Boris-Gleb Monastery for Men. Torzhok
This 1910 photograph was taken in the ancient town of Torzhok, situated on the Tvertsa River some 60 kilometers to the west of Tver. Mentioned in written sources as early as 1139, Torzhok became a center of trade and culture in medieval Russia. The dominant architectural feature of the town is the Monastery of Saints Boris and Gleb, reputed to have been founded in 1083 and dedicated to the earliest martyrs of the Russian Orthodox Church. This view, partially obscured by trees, is taken from due north. On the right is the soaring form of the early 19th-century Gate Church of the Miraculous Icon of the Savior, culminating in a bell tower and steeple. To the left is the 17th-century bell tower attached to the refectory and the Church of the Presentation. In the center is the neoclassical Cathedral of Saints Boris and Gleb, built in 1785–96 by the prominent architect Nikolai L’vov (1753–1803). On the left is the northeast corner tower known as the Svechnaia (Candle) or Library Tower. In the distant far left is the wooden tiered Church of the Ascension. The image is by Russian photographer Sergei Mikhailovich Prokudin-Gorskii (1863–1944), who used a special color photography process to create a visual record of the Russian Empire in the early 20th century. Some of Prokudin-Gorskii’s photographs date from about 1905, but the bulk of his work is from between 1909 and 1915, when, with the support of Tsar Nicholas II and the Ministry of Transportation, he undertook extended trips through many parts of the empire.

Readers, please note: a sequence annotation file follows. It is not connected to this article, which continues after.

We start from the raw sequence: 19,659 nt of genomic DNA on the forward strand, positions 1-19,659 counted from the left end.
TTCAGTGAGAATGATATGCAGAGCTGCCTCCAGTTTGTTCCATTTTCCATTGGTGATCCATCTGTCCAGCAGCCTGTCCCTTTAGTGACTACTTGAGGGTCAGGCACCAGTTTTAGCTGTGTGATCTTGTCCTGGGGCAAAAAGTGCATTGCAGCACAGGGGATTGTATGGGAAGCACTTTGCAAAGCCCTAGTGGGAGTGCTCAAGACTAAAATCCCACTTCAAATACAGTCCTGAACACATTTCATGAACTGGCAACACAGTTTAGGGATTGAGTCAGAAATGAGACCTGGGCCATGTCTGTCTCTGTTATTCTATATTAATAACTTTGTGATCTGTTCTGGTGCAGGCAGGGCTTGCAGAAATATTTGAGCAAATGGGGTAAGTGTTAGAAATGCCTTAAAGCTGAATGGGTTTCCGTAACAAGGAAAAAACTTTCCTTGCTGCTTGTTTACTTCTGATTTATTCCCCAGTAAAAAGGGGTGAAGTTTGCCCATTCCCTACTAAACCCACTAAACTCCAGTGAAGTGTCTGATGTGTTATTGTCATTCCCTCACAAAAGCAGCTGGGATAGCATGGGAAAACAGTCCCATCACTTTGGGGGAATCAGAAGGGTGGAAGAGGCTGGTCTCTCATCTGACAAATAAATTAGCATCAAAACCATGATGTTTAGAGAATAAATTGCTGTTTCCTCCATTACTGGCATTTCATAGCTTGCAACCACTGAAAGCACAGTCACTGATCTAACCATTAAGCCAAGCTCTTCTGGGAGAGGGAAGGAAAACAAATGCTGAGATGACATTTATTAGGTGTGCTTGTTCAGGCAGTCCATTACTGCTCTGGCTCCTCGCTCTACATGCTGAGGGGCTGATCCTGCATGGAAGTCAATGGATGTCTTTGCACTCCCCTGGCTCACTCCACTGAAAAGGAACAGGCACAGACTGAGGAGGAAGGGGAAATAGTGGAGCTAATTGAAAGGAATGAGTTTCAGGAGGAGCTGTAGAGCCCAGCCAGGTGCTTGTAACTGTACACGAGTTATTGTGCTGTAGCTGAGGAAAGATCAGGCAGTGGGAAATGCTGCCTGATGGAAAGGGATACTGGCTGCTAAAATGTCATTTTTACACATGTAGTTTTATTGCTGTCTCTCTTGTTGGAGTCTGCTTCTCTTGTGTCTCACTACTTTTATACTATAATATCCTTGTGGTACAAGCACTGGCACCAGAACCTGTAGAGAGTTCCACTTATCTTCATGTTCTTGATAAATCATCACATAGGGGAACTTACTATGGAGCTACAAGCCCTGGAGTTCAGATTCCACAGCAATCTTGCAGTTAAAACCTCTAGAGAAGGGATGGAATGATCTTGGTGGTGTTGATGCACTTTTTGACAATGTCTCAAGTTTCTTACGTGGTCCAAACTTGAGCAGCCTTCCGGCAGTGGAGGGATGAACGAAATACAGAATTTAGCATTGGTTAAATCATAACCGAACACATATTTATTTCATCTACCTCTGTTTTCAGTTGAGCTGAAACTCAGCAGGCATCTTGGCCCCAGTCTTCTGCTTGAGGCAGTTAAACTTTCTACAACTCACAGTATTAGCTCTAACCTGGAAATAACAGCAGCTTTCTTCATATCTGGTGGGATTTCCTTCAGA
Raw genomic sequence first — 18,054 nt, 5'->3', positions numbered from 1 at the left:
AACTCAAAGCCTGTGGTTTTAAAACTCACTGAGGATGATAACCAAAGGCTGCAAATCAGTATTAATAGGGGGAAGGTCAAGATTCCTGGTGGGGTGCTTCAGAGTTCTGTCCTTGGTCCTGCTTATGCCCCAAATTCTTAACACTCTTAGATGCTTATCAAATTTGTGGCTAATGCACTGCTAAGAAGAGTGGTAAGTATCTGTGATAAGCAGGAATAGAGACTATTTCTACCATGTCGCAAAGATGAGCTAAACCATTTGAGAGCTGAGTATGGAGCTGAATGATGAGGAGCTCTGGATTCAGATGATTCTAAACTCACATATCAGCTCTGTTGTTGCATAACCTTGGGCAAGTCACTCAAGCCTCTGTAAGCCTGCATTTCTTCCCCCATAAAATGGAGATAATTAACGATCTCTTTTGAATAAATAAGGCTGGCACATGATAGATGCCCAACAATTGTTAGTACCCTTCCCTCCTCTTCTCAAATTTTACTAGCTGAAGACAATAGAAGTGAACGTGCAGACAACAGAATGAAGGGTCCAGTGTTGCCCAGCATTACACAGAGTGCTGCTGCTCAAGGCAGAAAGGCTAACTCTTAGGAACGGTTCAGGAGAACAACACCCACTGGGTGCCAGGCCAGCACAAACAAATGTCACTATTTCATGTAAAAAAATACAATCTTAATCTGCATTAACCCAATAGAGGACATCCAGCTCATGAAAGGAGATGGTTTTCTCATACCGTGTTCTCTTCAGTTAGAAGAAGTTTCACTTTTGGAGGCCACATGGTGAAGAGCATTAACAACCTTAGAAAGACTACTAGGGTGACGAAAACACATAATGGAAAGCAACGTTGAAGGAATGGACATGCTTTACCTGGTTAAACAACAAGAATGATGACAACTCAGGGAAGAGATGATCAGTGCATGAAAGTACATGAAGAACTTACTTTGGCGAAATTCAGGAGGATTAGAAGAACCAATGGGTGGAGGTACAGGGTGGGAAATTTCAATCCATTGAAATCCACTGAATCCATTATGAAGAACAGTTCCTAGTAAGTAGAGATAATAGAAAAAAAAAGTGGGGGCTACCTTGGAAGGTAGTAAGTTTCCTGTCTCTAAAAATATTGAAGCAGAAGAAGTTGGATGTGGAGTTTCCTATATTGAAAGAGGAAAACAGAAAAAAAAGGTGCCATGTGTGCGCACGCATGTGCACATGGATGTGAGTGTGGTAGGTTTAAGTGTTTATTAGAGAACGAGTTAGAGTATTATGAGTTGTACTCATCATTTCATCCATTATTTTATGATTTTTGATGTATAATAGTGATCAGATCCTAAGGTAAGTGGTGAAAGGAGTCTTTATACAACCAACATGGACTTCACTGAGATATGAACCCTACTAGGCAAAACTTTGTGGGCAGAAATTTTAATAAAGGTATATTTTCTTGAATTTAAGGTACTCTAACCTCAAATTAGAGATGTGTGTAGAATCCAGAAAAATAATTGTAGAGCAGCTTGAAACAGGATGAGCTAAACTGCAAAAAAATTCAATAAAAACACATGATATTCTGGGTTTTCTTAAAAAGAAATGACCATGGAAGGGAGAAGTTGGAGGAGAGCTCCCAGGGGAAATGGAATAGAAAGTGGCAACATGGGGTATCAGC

Title in Original Language
Борисоглебский мужской монастырь. [Торжок]
Type of Item
Glass negative (presented as a digital color composite)
- Prokudin-Gorskii’s photographic work survives primarily in two forms: 1,901 black-and-white triple-frame glass plate negatives, made with color separation filters, which Prokudin-Gorskii used to make color prints and lantern slides; and 12 albums of sepia-tone prints, made from the glass negatives, which Prokudin-Gorskii compiled as a record of his travels and studies. The Library of Congress purchased the glass plate negatives and the albums from the Prokudin-Gorskii family in 1948. In 2004, the Library of Congress had digital color composites made from all the surviving glass negatives using a software algorithm to automatically align the color components. As with most historical photographs, title and subject identifications are corrected and enhanced through new research. Current information on the collection is at http://www.loc.gov/pictures/collection/prok/.
Last updated: September 23, 2016